Posts Tagged With: fishing

Flashback Friday: Want to Touch It?

It used to be that, when someone caught a fish good enough to keep and showed it to you, common courtesy dictated that you at least touch it. Pumping gas at the marina offered plenty of opportunities to do just that, as shown in a Texaco ad from the May, 1959, issue of Outdoor Life magazine.

texaco

Tickling another man’s bass.

Common courtesy is fine out in public, where others are looking or tickling another man’s bass is just part of the job but, as illustrated by a dusty batch of recently found photos, among family, such courtesies only extend so far. Continue reading

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Categories: Flashback Fridays, Humor | Tags: , , , , , , , | 3 Comments

“Some are born anglers; others have anglers thrust upon them.”

“Some are born anglers; others have anglers thrust upon them.” ~Quill Gordon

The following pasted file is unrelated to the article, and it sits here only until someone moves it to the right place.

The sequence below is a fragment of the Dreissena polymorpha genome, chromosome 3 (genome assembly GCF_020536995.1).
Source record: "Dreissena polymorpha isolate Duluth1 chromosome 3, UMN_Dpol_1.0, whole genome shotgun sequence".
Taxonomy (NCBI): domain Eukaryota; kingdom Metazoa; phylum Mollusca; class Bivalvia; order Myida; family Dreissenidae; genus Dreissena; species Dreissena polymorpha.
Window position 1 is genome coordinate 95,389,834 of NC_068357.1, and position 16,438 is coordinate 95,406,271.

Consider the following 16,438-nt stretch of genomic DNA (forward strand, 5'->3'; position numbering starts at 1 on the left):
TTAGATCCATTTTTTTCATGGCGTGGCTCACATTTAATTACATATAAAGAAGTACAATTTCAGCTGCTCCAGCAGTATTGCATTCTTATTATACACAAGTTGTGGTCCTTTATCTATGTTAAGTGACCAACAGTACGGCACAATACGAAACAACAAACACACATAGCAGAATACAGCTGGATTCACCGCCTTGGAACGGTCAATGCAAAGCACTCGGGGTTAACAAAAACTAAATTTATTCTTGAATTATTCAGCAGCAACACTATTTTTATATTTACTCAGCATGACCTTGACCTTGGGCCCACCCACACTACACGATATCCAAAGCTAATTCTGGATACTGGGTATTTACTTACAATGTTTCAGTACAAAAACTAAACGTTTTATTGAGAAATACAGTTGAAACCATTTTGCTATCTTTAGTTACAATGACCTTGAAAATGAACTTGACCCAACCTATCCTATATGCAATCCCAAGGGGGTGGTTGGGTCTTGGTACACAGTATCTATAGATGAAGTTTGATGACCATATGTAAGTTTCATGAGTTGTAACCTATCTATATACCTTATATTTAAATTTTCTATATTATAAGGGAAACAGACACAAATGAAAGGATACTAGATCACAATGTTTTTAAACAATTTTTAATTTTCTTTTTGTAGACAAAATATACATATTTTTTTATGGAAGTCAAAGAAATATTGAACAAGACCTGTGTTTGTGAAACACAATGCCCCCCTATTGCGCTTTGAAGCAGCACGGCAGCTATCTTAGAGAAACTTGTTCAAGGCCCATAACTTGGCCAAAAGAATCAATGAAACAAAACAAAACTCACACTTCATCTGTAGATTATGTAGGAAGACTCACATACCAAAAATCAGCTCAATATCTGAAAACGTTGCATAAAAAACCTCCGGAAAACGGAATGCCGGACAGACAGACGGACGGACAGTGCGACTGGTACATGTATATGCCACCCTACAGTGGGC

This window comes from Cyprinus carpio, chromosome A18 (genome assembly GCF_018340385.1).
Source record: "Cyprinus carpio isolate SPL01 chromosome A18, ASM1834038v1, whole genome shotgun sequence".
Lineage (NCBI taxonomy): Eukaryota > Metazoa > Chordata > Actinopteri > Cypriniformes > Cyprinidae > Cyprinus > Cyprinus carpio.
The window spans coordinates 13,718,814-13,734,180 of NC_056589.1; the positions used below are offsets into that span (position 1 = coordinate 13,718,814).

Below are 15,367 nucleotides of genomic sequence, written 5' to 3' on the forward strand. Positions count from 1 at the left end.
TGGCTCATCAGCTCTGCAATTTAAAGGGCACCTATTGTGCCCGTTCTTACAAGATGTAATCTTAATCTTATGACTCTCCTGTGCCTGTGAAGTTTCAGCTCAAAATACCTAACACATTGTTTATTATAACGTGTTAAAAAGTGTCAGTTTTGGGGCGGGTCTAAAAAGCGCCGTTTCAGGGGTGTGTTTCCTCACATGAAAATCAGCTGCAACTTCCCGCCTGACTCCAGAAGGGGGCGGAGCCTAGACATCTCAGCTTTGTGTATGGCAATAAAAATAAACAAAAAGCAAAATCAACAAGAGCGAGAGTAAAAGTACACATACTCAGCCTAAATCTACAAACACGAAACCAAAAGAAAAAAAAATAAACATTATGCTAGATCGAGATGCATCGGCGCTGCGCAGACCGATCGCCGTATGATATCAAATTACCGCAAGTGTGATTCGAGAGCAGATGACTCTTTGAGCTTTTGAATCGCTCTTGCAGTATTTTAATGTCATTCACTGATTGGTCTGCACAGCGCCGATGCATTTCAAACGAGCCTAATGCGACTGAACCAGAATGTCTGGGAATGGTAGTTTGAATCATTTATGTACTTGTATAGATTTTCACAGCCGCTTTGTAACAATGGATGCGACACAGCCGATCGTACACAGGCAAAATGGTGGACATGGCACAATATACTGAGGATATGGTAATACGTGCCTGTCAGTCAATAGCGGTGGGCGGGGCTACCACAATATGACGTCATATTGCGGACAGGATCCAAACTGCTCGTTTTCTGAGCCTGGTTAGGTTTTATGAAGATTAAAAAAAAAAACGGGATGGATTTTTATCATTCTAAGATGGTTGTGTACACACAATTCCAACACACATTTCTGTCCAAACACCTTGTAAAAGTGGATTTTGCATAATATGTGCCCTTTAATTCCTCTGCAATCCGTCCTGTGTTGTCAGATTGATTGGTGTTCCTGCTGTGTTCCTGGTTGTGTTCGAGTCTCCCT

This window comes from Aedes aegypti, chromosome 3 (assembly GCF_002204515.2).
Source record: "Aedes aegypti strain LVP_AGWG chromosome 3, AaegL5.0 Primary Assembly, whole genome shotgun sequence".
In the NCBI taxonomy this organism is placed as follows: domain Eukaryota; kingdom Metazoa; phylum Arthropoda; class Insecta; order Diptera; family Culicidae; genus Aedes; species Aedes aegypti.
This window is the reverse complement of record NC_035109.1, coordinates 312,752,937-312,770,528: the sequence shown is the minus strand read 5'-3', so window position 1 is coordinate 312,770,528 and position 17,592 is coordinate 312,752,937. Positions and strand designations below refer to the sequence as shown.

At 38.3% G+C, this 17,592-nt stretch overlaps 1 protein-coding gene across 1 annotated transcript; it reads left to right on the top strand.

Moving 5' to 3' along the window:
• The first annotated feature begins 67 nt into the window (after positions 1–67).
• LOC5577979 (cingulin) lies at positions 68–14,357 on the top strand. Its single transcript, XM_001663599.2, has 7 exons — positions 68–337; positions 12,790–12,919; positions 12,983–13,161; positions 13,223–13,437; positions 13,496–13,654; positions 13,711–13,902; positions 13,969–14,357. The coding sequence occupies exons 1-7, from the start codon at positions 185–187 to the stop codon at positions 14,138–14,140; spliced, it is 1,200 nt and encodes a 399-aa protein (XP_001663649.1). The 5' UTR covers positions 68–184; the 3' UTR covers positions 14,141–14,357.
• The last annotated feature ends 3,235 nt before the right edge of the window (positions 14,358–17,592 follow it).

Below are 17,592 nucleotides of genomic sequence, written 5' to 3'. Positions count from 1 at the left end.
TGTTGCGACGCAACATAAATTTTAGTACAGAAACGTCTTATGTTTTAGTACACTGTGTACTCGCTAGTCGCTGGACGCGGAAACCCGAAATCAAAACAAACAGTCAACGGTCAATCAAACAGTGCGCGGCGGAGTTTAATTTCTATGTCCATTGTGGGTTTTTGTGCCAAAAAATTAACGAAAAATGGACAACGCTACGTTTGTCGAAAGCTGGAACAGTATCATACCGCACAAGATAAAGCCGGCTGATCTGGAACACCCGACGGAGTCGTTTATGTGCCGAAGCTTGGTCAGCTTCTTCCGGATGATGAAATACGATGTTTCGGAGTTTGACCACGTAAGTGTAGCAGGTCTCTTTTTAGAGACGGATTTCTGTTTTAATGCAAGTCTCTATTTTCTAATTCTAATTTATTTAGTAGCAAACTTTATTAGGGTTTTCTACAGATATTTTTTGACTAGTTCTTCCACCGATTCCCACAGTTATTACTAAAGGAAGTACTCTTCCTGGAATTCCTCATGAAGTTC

The summer season is upon us and millions of people are hatching plans for a little recreation, adventure, and a chance to be closer to nature. The View from Fish in a Barrel Pond is dedicated to those who work hard so they can play hard in the Great Outdoors but it is especially dedicated to those who take care of them when they get there.

Here’s to the guides and drivers and pilots and the people who keep the roofs on. Here’s to the guys and gals who keep the water flowing properly (both in and out). Here’s to those who handle the reservations and scheduling. Here’s to the folks who make the beds and wipe whiskers from the sinks. Here’s to the outfitters, medical staff and rescue teams, the dish washers and cooks and the guys who clean septic filters. Here’s to the people who bang the nails and turn the wrenches, stock paper towels and stack wood. Here’s to the people who try their darndest to make things as right as possible when things don’t quite go as planned, dust everyone off and move on. Here’s to those who pick up the trash, fold the towels and clean unmentionable messes.